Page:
- Gnarl, our main character, is described as a super-warrior. Over one-hundred years old, trained in the art of battle, a veteran war hero famed for his violence, strength, intelligence and ability and wielding a fabled weapon, he is a force to be reckoned with. Little seems to stop him throughout the course of the novel until the very end, when a poison brings him to his knees. This would have been appropriate had it kept him in place, but over the course of the next several pages Gnarl recovers, fights, falls, fights again, is knocked back and nearly killed (to the point where he nearly dies,) then is miraculously able to fight again. This, again, would have made sense had the superhuman quotient been more prevalent. As it was not in the end, it jarred me from the story and made things make little sense.

- The major female character of the story, Thelady, saves Gnarl in the end through her use of ‘goodness,’ which drives off the evil entities from fighting him. This threw me off immensely. There had not been up until that point any mention of the virtue of good being able to overpower the darkness of evil (i.e, in a magical way, or in a physical manner.) Thelady was also not described as any sort of Paladin, Priestess or anything of that sort, so that idea I quickly tossed out. This, again, leads into my point that I previously mentioned above – that elements were thrown into place to ensure the characters’ survival.

- And finally, there comes a final showdown in a place that ‘bridges the worlds.’ I can’t explain it in detail without giving it away, but I’ll say this: the creatures that lie within this place are known to kill any who enter it and spare no mercy. When an object they deem inappropriate is there when Gnarl enters this place, they let him be because they want him to ‘take said object’ from the world. This made little sense, as it had been implied that this was a world between and little the ‘normal’ world could offer would have any effect on it, and also because on several occasions Gnarl had almost been killed by these creatures.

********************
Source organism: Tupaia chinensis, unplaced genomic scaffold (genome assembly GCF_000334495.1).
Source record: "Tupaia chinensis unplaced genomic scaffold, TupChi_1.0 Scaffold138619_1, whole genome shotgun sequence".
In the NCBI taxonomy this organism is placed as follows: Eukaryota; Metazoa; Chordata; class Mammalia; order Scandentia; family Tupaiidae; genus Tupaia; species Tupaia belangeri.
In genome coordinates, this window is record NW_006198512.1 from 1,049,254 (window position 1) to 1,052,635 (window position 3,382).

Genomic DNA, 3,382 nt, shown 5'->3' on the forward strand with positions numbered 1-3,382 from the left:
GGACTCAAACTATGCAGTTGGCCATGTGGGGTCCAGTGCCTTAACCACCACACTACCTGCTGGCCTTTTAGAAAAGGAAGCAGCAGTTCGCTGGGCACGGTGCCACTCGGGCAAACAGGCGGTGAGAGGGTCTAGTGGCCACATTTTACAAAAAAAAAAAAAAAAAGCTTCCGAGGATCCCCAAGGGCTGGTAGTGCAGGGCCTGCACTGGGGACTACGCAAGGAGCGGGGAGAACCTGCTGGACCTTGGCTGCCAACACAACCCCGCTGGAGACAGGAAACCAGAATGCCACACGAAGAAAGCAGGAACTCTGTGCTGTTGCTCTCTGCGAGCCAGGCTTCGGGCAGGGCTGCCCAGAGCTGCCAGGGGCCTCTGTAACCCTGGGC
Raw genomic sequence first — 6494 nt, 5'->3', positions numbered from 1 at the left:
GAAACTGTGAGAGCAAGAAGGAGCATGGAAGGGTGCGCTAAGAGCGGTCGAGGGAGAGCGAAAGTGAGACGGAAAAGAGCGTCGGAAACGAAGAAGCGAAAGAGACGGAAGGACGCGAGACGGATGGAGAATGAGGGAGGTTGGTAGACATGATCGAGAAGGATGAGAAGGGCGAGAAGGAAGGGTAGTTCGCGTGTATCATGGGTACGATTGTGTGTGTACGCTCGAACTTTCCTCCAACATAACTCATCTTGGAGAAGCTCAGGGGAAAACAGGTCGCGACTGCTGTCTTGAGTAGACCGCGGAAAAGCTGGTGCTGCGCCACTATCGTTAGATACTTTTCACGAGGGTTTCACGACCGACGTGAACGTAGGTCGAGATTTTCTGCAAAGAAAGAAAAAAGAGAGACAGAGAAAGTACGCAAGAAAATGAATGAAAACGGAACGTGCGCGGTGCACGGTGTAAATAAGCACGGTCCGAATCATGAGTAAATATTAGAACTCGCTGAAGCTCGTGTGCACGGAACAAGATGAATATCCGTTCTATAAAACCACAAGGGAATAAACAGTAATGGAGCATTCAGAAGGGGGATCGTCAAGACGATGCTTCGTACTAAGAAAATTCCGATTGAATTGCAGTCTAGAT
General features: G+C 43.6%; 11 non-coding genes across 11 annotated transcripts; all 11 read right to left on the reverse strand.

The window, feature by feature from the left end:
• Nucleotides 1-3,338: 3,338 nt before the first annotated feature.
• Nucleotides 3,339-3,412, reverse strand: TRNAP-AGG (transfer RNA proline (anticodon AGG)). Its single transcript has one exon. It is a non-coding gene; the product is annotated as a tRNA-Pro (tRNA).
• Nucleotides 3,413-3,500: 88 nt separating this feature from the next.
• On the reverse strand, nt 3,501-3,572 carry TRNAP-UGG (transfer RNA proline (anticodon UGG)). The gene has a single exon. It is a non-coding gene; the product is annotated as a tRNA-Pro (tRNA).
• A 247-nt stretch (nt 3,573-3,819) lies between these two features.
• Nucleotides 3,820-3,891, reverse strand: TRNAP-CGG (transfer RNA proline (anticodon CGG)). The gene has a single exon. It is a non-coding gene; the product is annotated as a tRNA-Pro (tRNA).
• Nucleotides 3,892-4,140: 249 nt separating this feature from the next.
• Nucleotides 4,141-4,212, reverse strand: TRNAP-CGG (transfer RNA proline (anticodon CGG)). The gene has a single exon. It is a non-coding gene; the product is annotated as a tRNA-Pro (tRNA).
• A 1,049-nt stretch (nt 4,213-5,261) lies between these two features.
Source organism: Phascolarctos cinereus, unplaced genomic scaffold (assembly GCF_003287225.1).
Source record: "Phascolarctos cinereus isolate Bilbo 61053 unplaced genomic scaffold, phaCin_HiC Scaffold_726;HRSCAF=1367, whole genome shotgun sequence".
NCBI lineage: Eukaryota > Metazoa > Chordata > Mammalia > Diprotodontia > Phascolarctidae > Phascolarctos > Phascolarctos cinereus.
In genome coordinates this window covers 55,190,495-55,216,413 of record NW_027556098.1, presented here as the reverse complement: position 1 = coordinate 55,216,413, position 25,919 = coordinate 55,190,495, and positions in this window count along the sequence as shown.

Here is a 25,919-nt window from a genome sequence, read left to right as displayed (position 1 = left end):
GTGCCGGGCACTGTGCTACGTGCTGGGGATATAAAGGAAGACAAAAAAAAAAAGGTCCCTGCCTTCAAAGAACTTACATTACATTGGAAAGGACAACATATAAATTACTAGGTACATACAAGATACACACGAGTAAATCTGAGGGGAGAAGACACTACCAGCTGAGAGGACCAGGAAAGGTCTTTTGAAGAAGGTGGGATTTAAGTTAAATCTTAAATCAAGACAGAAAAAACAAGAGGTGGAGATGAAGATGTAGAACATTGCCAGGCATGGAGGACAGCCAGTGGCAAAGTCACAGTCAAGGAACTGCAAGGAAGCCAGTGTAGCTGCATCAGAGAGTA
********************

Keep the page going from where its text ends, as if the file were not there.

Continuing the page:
To summarize my thoughts, I have to say that The Crimson Battle Axe is not a bad book. It is anything but. Having not read a major fantasy work in a while, it was refreshing to see the lack of constraints within the mythology as well as the idea of a fictional world explored in ways that most people might have been afraid to try. It’s fantastical, has great and exciting action, a common but classic and well-loved plot and a troop of heroes that you can sympathize with in one way or another. While it is, in some ways, the classic ‘sword and sorcery’ novel, it is done so with a sense of adventure and dread that make it enjoyable every step of the way. The Crimson Battle axe is an epic, small-scale fantasy story that leaves you wanting more. With a haunted past, a character in turmoil, a land besieged by the evils of war and sentient nature, The Crimson Battle Axe is a masterwork in world-building and imagination.

* * *
3 stars!

Get The Crimson Battle Axe in paperback below!
(Note: The link below brings you to the hardcover edition, but a paperback is available)

Reviewer's Notation: I received The Crimson Battle Axe  for review by the author.